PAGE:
Giving back.


When I received the invitation on behalf of Citizen Schools to speak at Aspire Lionel Wilson College Preparatory Academy in Oakland, I eagerly accepted.  Speaking in front of groups is a passion of mine. I also loved the idea of trying to provide the type of mentoring for which I have always been grateful.  I feel I benefited greatly from programs at my girls school in New Zealand that encouraged girls to follow their dreams.

As I prepared my speech, I tried to channel the type of message that was meaningful to me when I was that age. I looked forward to trying to take on a role that was special to me.  Yet when it was all finished, what the girls gave me was an amazing gift far beyond anything I expected.

Citizen Schools is a non-profit after school program providing additional education for middle school boys and girls in challenged communities. More than 90% of the children attending this school are on free/reduced lunch, and 97% are Hispanic. I was scheduled to address a classroom of 13 year old girls about leadership. A few weeks prior to my talk, the lead instructor asked each of the girls in this class if any of them viewed themselves as leaders. Not one of them said yes.

Driving from San Francisco deep into Oakland, one notices the differences immediately. Road quality deteriorates, the industrial envelopes the residential as the basic infrastructure that many take for granted is pretty dilapidated.  Still neatly laid out houses, some beautifully constructed of brick and wood stand their ground, often sealed with metal bars amid abandoned industrial lots.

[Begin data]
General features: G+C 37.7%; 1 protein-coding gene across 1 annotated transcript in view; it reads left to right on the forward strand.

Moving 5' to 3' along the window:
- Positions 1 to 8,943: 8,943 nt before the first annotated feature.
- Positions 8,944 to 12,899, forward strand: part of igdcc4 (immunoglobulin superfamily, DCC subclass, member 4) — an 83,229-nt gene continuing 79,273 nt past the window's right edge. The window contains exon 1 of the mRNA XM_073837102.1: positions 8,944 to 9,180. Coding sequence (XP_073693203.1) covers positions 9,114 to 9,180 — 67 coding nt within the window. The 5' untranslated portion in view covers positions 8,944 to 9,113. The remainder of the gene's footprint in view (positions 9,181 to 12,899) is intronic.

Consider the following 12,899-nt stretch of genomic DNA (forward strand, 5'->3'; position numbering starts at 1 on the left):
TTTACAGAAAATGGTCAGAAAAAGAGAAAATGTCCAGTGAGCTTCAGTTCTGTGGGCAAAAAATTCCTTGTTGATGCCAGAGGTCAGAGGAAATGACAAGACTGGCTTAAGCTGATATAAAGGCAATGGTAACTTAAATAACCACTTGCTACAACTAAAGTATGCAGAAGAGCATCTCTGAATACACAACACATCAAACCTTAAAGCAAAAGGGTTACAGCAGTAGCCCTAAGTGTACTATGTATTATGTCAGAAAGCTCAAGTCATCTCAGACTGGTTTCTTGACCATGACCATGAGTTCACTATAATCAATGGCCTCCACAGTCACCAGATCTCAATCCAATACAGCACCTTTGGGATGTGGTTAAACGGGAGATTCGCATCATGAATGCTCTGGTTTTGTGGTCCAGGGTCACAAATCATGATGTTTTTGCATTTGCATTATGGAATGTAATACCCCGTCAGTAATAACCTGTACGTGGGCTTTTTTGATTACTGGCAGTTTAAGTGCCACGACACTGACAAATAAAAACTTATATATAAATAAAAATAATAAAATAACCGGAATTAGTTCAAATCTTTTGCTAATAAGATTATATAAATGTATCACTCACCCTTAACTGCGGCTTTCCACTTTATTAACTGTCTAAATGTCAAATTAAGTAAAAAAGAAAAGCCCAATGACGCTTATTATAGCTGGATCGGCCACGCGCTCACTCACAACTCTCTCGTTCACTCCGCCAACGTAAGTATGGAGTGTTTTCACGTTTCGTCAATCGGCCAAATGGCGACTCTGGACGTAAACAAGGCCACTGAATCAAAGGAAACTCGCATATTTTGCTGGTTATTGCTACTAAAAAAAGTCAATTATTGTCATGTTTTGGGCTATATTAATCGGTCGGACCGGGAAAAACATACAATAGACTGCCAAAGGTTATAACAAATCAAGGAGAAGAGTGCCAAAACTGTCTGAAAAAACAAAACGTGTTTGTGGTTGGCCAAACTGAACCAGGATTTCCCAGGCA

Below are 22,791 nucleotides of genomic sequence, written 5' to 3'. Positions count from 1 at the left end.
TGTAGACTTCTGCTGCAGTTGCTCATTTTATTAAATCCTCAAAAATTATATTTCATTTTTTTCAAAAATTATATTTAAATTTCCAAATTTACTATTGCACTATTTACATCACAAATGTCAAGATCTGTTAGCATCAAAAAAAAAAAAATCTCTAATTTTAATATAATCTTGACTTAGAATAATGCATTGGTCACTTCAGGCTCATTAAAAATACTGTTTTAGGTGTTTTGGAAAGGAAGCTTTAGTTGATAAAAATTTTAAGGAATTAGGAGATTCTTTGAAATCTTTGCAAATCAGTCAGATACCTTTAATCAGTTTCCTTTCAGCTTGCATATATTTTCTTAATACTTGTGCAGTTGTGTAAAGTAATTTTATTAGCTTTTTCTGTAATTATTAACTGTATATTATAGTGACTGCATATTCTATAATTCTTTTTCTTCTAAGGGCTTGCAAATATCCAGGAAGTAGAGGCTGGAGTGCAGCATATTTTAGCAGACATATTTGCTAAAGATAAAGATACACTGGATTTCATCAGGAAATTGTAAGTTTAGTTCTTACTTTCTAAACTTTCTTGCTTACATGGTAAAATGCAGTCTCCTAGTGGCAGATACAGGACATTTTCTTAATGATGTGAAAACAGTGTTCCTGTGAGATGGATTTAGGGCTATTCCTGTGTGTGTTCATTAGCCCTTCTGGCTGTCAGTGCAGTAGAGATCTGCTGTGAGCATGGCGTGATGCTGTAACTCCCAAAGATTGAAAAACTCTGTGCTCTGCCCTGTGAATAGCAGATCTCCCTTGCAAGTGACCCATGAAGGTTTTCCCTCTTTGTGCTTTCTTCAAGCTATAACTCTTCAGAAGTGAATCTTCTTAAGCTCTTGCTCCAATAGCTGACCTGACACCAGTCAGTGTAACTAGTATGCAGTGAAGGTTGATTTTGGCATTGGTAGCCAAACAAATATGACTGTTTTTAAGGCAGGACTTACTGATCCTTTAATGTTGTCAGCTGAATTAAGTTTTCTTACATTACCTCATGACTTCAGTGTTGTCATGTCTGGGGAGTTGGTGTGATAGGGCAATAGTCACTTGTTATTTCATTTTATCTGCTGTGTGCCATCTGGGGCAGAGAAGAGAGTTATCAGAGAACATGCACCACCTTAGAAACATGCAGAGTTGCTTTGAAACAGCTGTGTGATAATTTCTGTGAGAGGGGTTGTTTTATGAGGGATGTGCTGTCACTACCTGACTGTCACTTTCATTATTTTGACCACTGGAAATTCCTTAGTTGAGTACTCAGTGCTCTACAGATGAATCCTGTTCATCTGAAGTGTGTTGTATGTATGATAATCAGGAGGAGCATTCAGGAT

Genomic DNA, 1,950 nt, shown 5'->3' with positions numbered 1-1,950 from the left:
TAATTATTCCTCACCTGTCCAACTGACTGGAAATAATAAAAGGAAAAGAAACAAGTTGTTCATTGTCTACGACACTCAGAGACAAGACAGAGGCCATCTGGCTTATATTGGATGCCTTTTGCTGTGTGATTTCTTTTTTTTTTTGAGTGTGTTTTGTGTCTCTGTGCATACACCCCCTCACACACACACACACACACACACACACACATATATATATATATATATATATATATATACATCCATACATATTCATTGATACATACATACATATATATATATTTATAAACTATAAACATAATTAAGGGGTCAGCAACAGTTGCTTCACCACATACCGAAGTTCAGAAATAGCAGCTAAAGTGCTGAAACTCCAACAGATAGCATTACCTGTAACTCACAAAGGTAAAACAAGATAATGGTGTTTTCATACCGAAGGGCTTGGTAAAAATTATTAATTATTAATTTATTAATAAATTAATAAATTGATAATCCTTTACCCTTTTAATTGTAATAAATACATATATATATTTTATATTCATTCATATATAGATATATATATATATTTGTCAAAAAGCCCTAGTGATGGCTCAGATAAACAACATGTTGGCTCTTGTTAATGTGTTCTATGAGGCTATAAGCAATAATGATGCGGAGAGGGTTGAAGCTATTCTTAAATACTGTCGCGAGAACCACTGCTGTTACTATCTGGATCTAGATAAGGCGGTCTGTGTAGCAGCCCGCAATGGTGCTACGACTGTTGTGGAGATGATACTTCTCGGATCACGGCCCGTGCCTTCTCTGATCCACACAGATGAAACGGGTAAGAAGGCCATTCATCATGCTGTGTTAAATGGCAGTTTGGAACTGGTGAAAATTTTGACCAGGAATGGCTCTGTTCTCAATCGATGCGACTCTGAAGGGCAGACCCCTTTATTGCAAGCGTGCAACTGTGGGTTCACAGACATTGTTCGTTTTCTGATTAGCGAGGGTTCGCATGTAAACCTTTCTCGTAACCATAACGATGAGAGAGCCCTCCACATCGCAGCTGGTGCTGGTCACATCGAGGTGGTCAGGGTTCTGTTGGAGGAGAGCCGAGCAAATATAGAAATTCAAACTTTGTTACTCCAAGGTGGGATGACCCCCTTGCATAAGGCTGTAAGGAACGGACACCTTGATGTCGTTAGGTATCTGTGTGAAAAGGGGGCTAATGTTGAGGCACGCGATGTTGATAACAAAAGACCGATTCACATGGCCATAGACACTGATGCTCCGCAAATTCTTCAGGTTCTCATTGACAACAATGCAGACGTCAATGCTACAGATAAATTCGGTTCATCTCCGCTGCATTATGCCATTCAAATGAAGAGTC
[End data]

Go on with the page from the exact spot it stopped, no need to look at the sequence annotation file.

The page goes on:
Upon entering the school, I was immediately struck by the décor. While the building was modest in a working class neighborhood banners hung from the ceiling for different universities and lively teachers and counselors were everywhere thanking me for coming and engaging with students.

In the classroom, I could not help but notice on the wall in large lettering a writing assignment. The assignment was an analysis of an argument. This argument said that given the difficulty of growing up in Oakland, how could anyone hope to get ahead and accomplish anything?  Support was there for these kids, but clearly not the sugar-coating.

As I prepared my slides for the presentation the girls were corralled into their seats. Many looked nervous and seemed terribly shy. Yet as I began to tell my story, something amazing happened. They began to deeply engage in what I was saying. Clearly these girls had never had any open water experiences. They were from very different worlds than the farm I grew up on in New Zealand. They had never been told they may never walk normally again. Still, they created this connection and were taking my experiences and making them their own.

They brought electricity to the room that I have rarely seen. They speculated on what it would be like to swim in the cold, whether or not they would like to see wildlife. Girls waved their arms in the air and talked about what they would like to become when they were older. After my talk they were given an assignment to sketch out of movie of their lives and aspirations. Many who were initially quiet eagerly raised their hands and came to the front of the class to share their future accomplishments.

I felt invigorated and energized. Who would not enjoy seeing their passion and interest stimulate others? I had come to tell my story of swimming and overcoming challenge. However, I was the one who walked away with the inspiration. And for this I thank these girls for giving back.